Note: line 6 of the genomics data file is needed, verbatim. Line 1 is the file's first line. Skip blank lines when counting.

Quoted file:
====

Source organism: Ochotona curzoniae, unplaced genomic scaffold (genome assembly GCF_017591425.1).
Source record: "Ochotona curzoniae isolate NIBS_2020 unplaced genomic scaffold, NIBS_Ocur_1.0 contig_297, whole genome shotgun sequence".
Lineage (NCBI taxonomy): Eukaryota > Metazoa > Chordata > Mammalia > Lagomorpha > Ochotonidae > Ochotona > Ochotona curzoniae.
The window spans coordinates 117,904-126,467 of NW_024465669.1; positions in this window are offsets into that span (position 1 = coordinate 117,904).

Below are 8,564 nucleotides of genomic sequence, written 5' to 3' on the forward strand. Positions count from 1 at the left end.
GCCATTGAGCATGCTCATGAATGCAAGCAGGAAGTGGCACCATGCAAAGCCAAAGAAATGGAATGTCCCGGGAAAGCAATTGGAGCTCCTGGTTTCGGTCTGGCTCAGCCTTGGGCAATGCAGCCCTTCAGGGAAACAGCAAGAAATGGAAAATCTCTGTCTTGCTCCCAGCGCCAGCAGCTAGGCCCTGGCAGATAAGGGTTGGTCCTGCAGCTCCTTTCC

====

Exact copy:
GCCATTGAGCATGCTCATGAATGCAAGCAGGAAGTGGCACCATGCAAAGCCAAAGAAATGGAATGTCCCGGGAAAGCAATTGGAGCTCCTGGTTTCGGTCTGGCTCAGCCTTGGGCAATGCAGCCCTTCAGGGAAACAGCAAGAAATGGAAAATCTCTGTCTTGCTCCCAGCGCCAGCAGCTAGGCCCTGGCAGATAAGGGTTGGTCCTGCAGCTCCTTTCC